Dreams of Glory

By the Rev. Lee Woofenden

Bridgewater, Massachusetts, November 8, 1998


Daniel 2:1, 25-35 Nebuchadnezzar's dream of a statue

In the second year of his reign, Nebuchadnezzar had dreams; his mind was troubled and he could not sleep. . . .

Arioch took Daniel to the king at once and said, "I have found a man among the exiles from Judah who can tell the king what his dream means."

The king asked Daniel (also called Belteshazzar), "Are you able to tell me what I saw in my dream and interpret it?"

Daniel replied, "No wise man, enchanter, magician, or diviner can explain to the king the mystery he has asked about; but there is a God in heaven who reveals mysteries. He has shown King Nebuchadnezzar what will happen in days to come. Your dream and the visions that passed through your mind as you lay on your bed are these:

"As you were lying there, O king, your mind turned to things to come, and the revealer of mysteries showed you what is going to happen. As for me, this mystery has been revealed to me, not because I have greater wisdom than other people, but so that you, O king, may know the interpretation and may understand what went through your mind.

"You looked, O king, and there before you stood a large statue--an enormous, dazzling statue, awesome in appearance. The head of the statue was made of pure gold, its chest and arms of silver, its belly and thighs of bronze, its legs of iron, and its feet of iron mixed with baked clay. While you were watching, a rock was cut out, but not by human hands. It struck the statue on its feet of iron and clay and smashed them. Then the iron, the clay, the bronze, the silver, and the gold were broken to pieces at the same time, and became like chaff on a threshing floor in the summer. The wind swept them away without leaving a trace. But the rock that struck the statue became a huge mountain and filled the whole earth."

Mark 13:24-31 The day of the Lord

"But in those days, following that distress, "'the sun will be darkened, and the moon will not give its light; the stars will fall from the sky, and the heavenly bodies will be shaken.'

"At that time people will see the Son of Man coming in clouds with great power and glory. And he will send his angels and gather his elect from the four winds, from the ends of the earth to the ends of the heavens.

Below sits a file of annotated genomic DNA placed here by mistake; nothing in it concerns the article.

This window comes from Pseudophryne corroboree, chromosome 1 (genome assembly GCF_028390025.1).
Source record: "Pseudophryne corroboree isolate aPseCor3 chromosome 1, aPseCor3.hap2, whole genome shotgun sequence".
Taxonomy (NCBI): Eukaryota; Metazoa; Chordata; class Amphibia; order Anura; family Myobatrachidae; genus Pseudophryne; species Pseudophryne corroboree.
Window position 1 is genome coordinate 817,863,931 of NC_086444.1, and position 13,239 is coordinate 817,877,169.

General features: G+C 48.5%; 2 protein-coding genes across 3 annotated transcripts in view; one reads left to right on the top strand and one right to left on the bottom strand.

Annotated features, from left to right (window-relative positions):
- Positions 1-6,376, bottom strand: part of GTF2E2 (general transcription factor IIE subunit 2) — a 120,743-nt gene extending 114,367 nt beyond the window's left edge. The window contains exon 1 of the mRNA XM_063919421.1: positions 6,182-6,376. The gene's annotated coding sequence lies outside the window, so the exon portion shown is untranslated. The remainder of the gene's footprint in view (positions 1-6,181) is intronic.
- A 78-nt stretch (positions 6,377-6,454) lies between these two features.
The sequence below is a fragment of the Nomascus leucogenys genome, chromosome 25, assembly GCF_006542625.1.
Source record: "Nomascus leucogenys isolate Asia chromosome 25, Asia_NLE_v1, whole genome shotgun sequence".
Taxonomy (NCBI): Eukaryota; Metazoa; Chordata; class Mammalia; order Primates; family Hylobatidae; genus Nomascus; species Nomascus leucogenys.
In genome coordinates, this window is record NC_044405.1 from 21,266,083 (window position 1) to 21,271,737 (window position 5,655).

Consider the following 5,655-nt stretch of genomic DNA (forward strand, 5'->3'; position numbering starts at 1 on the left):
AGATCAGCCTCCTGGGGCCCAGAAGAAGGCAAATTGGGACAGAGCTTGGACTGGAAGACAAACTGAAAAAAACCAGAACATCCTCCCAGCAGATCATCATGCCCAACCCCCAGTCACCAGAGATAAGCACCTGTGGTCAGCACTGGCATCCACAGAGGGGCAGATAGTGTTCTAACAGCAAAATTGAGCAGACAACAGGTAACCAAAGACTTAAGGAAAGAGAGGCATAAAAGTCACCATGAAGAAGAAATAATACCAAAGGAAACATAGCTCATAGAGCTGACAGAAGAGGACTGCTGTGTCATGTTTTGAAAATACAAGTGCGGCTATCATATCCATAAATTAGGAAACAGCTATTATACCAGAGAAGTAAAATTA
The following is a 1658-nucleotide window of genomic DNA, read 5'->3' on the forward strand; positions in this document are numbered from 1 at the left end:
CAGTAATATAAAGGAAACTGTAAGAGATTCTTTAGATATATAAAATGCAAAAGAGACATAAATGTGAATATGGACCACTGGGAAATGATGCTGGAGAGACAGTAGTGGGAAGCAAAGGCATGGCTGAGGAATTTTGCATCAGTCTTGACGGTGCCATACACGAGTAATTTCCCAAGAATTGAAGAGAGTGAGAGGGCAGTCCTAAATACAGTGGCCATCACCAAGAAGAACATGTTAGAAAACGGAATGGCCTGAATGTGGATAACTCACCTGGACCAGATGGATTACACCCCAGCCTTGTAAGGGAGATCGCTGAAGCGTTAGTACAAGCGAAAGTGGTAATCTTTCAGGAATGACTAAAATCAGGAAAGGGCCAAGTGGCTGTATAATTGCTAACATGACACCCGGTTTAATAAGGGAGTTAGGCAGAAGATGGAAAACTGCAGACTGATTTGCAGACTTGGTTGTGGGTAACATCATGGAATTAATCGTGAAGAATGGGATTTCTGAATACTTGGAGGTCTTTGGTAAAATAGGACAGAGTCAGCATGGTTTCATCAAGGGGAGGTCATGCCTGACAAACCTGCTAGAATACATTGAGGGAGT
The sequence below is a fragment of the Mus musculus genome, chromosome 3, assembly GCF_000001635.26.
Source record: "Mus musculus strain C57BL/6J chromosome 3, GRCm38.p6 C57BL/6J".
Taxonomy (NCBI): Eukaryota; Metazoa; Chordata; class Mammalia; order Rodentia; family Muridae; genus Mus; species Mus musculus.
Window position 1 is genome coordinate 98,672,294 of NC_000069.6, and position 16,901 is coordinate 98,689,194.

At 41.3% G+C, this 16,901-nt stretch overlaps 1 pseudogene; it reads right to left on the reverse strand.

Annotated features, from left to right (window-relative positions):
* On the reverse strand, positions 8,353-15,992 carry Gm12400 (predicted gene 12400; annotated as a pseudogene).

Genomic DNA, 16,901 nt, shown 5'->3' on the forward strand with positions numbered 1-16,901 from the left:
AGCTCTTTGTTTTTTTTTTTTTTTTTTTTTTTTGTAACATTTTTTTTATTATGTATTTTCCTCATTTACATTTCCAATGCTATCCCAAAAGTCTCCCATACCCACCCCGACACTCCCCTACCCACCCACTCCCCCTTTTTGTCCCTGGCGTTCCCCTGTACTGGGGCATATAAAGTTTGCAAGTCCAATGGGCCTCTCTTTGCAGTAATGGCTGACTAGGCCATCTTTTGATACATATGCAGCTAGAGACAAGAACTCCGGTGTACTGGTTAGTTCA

"Now learn this lesson from the fig tree: As soon as its twigs get tender and its leaves come out, you know that summer is near. Even so, when you see these things happening, you know that it is near, right at the door. I tell you the truth, this generation will certainly not pass away until all these things have happened. Heaven and earth will pass away, but my words will never pass away."

Arcana Coelestia #1975 Dreams flow in from heaven

It is well-known that the Lord revealed the secrets of heaven to the prophets not only through visions, but also through dreams. These dreams were just as symbolic as the visions, and carried a spiritual meaning in the same way, since dreams and visions are almost the same.... These kinds of dreams flow in from heaven just as visions do. The only difference is that dreams happen when our body is asleep, and visions when it is awake.


"You looked, O king, and there before you stood a large statue--an enormous, dazzling statue, awesome in appearance. The head of the statue was made of pure gold, its chest and arms of silver, its belly and thighs of bronze, its legs of iron, and its feet of iron mixed with baked clay. While you were watching, a rock was cut out, but not by human hands. It struck the statue on its feet of iron and clay and smashed them. Then the iron, the clay, the bronze, the silver, and the gold were broken to pieces at the same time, and became like chaff on a threshing floor in the summer. The wind swept them away without leaving a trace. But the rock that struck the statue became a huge mountain and filled the whole earth." (Daniel 2:31-35)

Speaking of dreams, as most of you know, this is the weekend of our Fall Youth Retreat at Blairhaven. I returned home from the retreat last night, but the teens and the rest of the staff are still there. They are having their closing worship service about now, led by Tammie Wilson. I am still basking in the glow of the retreat myself. We had a small group--five teens and four staff--but each person there contributed in his or her own way, forming a tight-knit group that made for a very special weekend.

A small group was good for the retreat's topic, which was "Dreams." We talked about where dreams came from and how they are put together, and then we looked for meanings in some of the teens' own dreams. For our evening meditation last night, we read Nebuchadnezzar's dream of the statue, and then explored how the images in it may relate to our own growth and experience as human beings. I would like to do that with you this morning as well. But first, it might be helpful to look briefly at dreams and where they come from. This may help you to find some meanings in your own dreams.